CSRC fires up new policies to stem market plunge

Updated: 2015-07-03 16:30

By Dai Tian(chinadaily.com.cn)

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CSRC fires up new policies to stem market plunge

A Chinese investor watches the stock trend on the cell phone at a stock brokerage house, July 3, 2015.[Photo/IC]

The China Securities Regulatory Commission announced that it will reduce both the number of initial public offerings and offering sizes in response to recent market conditions after the market closed today.

The China Securities Finance Corporation (CSF), which facilitates margin loan services among brokerages, will also see a boost of registered capital from 24 to 100 billion yuan to help stabilize the market, said Zhang Xiaojun, spokesman of the CSRC.

The new moves came, as stocks continued their losing streak on Friday despite previous efforts, with the benchmark Shanghai index retreating by the biggest three-week decline since 1992.

The Shanghai Composite Index dived 5.8 percent to finish at 3,686.92 after swinging nearly 300 points, while the Shenzhen Component Index slumped 5.3 percent to 12,246.06.

About $2.8 trillion of market value has evaporated over the past three weeks, even as securities regulators failed to keep margin investors from unwinding positions at a record pace.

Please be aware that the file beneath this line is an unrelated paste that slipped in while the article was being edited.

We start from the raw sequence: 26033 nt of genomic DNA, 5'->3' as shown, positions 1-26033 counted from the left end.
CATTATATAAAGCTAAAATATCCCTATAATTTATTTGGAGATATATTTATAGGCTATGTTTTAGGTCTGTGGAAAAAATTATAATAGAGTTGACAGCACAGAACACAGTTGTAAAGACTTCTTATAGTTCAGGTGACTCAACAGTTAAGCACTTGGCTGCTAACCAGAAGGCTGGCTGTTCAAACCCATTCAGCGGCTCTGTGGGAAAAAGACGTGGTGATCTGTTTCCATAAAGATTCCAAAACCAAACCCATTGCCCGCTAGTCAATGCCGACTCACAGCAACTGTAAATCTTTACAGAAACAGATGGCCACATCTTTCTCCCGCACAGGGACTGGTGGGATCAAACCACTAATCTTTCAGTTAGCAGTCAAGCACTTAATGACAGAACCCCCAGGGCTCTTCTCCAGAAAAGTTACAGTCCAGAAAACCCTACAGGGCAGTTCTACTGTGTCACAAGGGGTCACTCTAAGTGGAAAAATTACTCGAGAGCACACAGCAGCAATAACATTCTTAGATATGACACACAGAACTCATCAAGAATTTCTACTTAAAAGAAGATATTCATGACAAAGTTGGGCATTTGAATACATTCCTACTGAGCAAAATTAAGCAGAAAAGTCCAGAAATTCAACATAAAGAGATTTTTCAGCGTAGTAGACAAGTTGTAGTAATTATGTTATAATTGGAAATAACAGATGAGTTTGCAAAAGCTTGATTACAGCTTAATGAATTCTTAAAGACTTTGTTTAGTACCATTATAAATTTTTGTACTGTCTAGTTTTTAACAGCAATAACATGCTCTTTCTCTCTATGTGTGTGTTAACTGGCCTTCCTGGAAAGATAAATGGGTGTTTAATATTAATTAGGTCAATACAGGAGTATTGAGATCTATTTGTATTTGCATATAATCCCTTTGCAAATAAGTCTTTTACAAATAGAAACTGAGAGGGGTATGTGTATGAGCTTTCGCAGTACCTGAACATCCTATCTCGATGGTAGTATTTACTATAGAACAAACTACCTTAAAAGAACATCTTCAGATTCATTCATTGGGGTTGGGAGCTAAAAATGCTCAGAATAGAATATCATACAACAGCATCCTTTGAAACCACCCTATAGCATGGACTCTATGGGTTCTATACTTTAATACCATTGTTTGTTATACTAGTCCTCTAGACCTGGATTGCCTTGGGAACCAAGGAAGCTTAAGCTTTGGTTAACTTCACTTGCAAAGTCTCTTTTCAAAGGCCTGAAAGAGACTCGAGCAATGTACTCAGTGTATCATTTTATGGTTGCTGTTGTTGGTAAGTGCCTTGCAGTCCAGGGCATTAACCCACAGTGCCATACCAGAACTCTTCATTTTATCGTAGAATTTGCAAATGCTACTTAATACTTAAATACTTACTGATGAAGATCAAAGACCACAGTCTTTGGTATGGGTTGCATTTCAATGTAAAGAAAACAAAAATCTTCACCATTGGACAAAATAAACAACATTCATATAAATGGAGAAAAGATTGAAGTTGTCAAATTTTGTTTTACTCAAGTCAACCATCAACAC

The outstanding balance of margin debts fell for a 10th day as of Thursday from a record high, according to Shanghai Stock Exchange.

"Though jettisons among margin traders may come to an end, the recent plunge in general triggered a pessimistic sentiment, which sent the markets on a downard spiral," said Yang Delong, chief strategist at China Southern Asset Management.

"Investors will come around, as regulators unleash more boosting policies," said Yang, adding that by sparing no effort to stem the plunge, State-owned financial institutions may step in with "real money" to buy shares.

Nearly 1,000 stocks sank to a daily halt on Friday, led by utility, environment and sports sectors.

The worst monthly slump in Chinese stocks in two years wiped away more than $34 billion in combined net worth of the richest people in the mainland and Hong Kong in June, according to statistics compiled by Bloomberg.

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